HM Revenue and Customs (HMRC) have recently published a new ‘Litigation and Settlements Strategy’ (LSS), setting out plans for dealing with tax disputes in the future.
The core principles of the LSS are that HMRC will:
- seek, whenever possible, a non-confrontational solution to the dispute;
- focus on the issues that best serve their policy of ‘tax gap reduction’ (the difference between the tax due and tax paid);
- choose cases for their wider impact as well as for their own value (i.e. will seek to find, and presumably publicise, ‘example’ cases);
- seek the maximum sum where their case is strong and will litigate where appropriate; and
- not pursue weak arguments.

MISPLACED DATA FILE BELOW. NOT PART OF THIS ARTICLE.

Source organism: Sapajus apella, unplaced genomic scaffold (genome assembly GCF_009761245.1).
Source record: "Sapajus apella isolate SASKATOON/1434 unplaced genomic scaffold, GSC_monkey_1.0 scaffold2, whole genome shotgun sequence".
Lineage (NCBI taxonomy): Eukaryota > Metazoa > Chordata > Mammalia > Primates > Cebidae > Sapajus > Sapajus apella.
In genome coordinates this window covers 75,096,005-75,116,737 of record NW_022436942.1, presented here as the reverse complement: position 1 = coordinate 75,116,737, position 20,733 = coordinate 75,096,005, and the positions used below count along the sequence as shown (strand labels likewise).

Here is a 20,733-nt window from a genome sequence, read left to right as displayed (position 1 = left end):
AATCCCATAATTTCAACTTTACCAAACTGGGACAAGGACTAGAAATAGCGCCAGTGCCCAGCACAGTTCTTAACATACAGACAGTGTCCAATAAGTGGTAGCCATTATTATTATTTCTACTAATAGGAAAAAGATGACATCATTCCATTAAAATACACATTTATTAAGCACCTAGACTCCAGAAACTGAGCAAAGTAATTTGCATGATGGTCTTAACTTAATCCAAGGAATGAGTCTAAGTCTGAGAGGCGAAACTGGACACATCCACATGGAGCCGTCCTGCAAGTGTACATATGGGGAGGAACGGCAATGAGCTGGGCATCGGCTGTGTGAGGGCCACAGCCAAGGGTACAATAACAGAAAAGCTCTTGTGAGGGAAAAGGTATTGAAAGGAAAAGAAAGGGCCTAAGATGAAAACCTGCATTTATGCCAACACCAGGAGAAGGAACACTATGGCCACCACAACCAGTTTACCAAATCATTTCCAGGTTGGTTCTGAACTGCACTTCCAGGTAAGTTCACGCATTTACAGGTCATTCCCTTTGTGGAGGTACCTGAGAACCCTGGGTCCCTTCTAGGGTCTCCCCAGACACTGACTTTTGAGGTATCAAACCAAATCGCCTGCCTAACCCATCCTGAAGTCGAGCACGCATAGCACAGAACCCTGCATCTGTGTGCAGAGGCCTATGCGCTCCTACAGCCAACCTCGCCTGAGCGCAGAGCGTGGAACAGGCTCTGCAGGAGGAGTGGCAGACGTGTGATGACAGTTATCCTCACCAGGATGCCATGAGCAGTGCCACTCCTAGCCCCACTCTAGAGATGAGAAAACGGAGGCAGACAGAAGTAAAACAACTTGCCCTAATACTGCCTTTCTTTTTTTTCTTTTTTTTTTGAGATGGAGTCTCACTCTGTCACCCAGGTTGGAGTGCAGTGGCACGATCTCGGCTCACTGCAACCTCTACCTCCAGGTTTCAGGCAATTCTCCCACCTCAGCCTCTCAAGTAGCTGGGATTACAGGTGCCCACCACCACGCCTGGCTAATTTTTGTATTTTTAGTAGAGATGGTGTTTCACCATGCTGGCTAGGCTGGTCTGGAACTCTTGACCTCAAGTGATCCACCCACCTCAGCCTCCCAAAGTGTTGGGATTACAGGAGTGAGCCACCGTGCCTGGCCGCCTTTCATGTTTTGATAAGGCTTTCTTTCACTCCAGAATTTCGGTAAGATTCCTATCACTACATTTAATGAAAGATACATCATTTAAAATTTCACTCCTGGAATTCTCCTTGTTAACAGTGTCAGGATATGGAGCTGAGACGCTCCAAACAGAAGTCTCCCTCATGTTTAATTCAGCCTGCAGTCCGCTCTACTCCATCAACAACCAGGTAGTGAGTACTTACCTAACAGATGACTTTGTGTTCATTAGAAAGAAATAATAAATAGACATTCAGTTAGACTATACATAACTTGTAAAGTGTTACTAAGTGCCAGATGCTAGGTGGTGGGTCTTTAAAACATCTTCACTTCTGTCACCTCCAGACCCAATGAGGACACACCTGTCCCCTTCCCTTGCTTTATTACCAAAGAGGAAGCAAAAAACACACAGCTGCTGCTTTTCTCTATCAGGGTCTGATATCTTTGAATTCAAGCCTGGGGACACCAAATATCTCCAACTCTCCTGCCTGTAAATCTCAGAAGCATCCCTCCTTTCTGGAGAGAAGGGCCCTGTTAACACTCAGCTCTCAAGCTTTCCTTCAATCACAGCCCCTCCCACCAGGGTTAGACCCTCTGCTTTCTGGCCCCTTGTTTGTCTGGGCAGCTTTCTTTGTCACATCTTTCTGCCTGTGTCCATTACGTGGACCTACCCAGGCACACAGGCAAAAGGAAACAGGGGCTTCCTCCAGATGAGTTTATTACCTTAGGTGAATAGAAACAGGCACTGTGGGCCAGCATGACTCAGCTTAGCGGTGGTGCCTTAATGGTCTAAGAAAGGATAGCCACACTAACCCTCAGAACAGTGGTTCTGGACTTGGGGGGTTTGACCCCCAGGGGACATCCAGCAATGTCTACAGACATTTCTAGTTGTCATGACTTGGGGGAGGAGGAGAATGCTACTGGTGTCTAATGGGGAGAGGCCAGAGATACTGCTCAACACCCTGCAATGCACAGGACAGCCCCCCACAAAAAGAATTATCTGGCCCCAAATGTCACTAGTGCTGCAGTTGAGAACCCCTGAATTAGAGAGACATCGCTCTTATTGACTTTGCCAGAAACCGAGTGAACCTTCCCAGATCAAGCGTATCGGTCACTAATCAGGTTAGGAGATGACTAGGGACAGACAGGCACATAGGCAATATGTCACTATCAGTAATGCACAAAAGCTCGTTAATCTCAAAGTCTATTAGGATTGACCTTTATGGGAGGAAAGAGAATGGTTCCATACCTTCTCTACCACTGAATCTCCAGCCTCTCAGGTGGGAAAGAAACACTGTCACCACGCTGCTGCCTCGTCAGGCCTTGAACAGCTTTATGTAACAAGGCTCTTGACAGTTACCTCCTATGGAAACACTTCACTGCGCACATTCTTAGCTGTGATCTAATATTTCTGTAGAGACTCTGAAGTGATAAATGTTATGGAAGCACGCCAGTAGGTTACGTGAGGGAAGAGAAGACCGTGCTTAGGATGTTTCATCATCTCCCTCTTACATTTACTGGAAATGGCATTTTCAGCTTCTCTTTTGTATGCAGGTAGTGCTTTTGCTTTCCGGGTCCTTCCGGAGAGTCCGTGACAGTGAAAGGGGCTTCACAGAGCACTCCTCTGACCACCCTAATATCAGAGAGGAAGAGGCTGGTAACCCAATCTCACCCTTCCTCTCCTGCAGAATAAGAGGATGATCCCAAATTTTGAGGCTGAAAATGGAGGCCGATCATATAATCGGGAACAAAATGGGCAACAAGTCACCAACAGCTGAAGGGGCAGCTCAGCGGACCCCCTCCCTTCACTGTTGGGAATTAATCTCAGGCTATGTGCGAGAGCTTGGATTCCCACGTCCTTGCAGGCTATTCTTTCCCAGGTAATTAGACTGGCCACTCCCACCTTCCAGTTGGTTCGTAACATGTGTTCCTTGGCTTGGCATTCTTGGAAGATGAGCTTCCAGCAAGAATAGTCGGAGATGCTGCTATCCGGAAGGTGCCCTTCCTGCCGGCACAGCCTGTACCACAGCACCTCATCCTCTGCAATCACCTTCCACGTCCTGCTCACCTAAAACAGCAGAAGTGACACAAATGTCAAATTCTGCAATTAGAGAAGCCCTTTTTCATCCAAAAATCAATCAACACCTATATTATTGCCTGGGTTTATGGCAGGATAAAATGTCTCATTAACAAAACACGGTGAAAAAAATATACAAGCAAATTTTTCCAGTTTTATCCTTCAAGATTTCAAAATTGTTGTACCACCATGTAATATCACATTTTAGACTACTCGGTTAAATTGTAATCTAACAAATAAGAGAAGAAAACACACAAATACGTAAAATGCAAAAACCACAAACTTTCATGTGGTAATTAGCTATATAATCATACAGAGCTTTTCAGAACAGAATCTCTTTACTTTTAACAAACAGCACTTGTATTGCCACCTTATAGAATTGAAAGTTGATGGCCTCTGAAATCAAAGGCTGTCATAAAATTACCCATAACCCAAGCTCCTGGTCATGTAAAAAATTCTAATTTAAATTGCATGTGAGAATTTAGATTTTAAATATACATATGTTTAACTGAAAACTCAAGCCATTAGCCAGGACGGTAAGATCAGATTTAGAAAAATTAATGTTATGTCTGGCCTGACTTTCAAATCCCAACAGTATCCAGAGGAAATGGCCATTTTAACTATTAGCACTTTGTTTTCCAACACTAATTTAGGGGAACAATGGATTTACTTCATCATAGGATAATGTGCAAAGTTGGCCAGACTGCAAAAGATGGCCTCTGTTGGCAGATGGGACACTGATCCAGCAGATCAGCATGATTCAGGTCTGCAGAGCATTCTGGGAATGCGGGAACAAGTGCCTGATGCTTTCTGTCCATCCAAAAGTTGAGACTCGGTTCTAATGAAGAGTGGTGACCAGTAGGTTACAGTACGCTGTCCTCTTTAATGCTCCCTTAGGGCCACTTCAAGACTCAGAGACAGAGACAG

In addition, it is stressed that the different branches of HMRC will work as teams, meaning VAT and tax officers will look at the same cases.
In practice this means that whilst there may be less time wasted dealing with trivial points, where HMRC think they have a good case, taxpayers can expect them to take a hard stance on disputed points.
HMRC has recently announced that they expect to open enquiries on over 100,000 people who have bank accounts abroad.